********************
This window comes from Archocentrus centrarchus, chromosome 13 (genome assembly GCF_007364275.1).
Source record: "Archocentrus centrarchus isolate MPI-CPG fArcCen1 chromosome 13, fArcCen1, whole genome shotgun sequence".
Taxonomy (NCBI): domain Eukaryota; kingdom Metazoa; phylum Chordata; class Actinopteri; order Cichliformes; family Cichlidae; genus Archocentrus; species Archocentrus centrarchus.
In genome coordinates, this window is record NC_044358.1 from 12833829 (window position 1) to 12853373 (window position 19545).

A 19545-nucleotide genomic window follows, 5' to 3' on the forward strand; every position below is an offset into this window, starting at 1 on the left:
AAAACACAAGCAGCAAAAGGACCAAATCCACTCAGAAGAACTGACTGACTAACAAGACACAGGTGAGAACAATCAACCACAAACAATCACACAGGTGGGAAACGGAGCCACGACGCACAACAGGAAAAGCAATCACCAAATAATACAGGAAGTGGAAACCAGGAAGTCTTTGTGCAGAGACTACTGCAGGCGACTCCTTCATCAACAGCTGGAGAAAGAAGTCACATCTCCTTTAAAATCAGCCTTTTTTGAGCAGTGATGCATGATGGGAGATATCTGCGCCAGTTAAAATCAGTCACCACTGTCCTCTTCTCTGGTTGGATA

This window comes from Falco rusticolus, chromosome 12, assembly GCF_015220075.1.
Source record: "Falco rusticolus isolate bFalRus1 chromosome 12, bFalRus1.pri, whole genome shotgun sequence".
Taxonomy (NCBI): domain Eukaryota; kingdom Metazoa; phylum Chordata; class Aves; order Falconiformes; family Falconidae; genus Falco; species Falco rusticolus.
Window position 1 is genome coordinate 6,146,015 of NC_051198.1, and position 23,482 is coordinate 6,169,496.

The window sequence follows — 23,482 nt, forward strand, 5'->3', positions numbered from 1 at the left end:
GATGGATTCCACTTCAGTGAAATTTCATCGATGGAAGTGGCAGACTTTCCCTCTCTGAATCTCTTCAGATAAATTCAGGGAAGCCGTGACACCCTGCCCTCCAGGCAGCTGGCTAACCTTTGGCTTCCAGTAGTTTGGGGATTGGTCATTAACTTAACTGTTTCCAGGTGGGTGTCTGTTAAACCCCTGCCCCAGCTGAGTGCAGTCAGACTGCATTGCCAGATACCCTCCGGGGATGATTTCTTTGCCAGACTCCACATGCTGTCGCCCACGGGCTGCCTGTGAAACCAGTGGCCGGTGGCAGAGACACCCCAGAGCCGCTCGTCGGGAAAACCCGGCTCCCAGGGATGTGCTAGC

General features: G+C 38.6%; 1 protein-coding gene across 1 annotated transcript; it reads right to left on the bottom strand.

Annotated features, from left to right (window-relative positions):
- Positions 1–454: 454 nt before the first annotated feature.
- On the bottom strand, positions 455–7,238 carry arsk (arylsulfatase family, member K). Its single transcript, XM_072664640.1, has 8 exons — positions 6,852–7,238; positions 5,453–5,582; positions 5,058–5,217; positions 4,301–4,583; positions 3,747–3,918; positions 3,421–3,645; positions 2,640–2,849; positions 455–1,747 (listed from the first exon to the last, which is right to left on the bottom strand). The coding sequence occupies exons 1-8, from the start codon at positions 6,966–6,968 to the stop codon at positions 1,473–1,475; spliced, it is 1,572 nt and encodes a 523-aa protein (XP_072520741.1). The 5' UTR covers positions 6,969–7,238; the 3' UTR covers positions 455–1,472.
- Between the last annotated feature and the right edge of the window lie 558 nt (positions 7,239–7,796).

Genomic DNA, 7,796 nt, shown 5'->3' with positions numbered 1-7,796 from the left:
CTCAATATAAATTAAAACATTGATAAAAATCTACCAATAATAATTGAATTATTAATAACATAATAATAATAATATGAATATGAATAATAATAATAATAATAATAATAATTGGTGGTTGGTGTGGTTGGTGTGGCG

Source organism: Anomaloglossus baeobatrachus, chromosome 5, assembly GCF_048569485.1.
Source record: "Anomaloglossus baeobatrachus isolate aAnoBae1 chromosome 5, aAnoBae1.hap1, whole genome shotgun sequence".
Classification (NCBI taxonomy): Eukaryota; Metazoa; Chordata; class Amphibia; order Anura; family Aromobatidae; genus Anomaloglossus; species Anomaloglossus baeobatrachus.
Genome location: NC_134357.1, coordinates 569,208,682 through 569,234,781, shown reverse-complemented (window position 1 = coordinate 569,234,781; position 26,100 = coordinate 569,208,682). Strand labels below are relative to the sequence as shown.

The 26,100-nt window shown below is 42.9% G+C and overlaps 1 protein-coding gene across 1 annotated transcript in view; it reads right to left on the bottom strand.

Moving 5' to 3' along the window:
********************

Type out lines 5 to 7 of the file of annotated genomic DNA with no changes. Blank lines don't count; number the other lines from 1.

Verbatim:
A 19545-nucleotide genomic window follows, 5' to 3' on the forward strand; every position below is an offset into this window, starting at 1 on the left:
AAAACACAAGCAGCAAAAGGACCAAATCCACTCAGAAGAACTGACTGACTAACAAGACACAGGTGAGAACAATCAACCACAAACAATCACACAGGTGGGAAACGGAGCCACGACGCACAACAGGAAAAGCAATCACCAAATAATACAGGAAGTGGAAACCAGGAAGTCTTTGTGCAGAGACTACTGCAGGCGACTCCTTCATCAACAGCTGGAGAAAGAAGTCACATCTCCTTTAAAATCAGCCTTTTTTGAGCAGTGATGCATGATGGGAGATATCTGCGCCAGTTAAAATCAGTCACCACTGTCCTCTTCTCTGGTTGGATA

This window comes from Falco rusticolus, chromosome 12, assembly GCF_015220075.1.